Clinical data

In a randomized trial of leukemia, anti-fungal prophylactic treatment with itraconazole was proven to be effective and safe in patients receiving remission induction therapy, including daunorubicin (33). Based on preclinical data detailing the reversal of daunorubicin resistance by itraconazole (34), a sub-analysis of itraconazole anticancer activity was conducted in 27 patients with acute lymphoblastic leukemia (35), and itraconazole treatment was likely to be associated with improved disease-free survival (Table II). The results of the clinical trial (35), as well as preclinical data on itraconazole reversing the resistance of taxane-resistant cancer cells (5,6), supported the treatment of refractory solid tumors with taxane-based chemotherapy in combination with itraconazole. A prior retrospective study demonstrated that overall survival (OS) was prolonged in 19 patients with refractory ovarian cancer, who had been treated with taxane-based chemotherapy with itraconazole (36). Additional retrospective studies supported the survival advantage of itraconazole treatment in refractory malignancies including ovarian clear cell, triple-negative breast, pancreatic and biliary tract cancer, as compared with the previous reports (3740). In pancreatic cancer, itraconazole treatment combined with chemotherapy was conducted in progressive disease during chemotherapy (39). A total of 38 patients received docetaxel (35 mg/m2), gemcitabine (1,000 mg/m2) and carboplatin (4 mg/min/ml) in combination with itraconazole (400 mg), following which a median OS of 11.4 months was observed. In addition, 28 patients with biliary tract cancer received itraconazole, and subsequently experienced a median OS of 12 months (40).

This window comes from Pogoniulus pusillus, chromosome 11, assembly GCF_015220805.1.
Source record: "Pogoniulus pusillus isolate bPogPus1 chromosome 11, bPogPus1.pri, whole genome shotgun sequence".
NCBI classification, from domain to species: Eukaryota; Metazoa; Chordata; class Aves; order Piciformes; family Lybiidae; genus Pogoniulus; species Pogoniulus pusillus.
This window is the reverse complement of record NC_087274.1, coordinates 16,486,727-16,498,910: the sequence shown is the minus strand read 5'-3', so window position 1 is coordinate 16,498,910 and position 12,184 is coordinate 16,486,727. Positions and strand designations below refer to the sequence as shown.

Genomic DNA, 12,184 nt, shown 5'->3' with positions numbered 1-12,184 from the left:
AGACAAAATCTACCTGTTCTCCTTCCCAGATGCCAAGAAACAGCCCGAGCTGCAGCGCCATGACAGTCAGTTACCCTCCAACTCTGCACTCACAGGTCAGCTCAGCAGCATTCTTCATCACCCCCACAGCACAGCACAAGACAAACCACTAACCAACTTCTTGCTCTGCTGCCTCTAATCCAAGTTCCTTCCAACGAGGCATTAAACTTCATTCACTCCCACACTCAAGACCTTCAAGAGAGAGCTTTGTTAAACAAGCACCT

Table II.

Results of certain clinical trials.

Table II.

Results of certain clinical trials.

Cancer typePhaseEligibilityNo. of previous regimensNo. patients treated with itraconazoleCombination chemotherapyResults(Refs.)
LeukemiaP2 RCT sub-analysisALL AML027Including daunorubicinTendency for longer DFS in itraconazole-treated ALL patients (P<0.06)(35)
OvarianRetrospective comparativeProgression during previous chemotherapy≥119Including docetaxelPFS HR=0.24 (P=0.002) OS HR=0.27 (P=0.006) in favor of the itraconazole arm(36)
OvarianRetrospectiveRecurrent clear cell carcinoma≥1  9Including docetaxel in 8 patientsMedian OS 34.9 m 95% CI, 15.4.44.4 m(37)
BreastRetrospectiveTriple negative≥213Including docetaxelMedian OS 20.4 m 95% CI, 13.1.41.4 m(38)
PancreaticRetrospectiveRelapse≥138Including docetaxelMedian OS 11.4 m 95% CI, 8.5.21.2 m(39)
Biliary tractRetrospectiveRelapse≥128Including docetaxelMedian OS 12.0 m 95% CI, 9.1.24.6 m(40)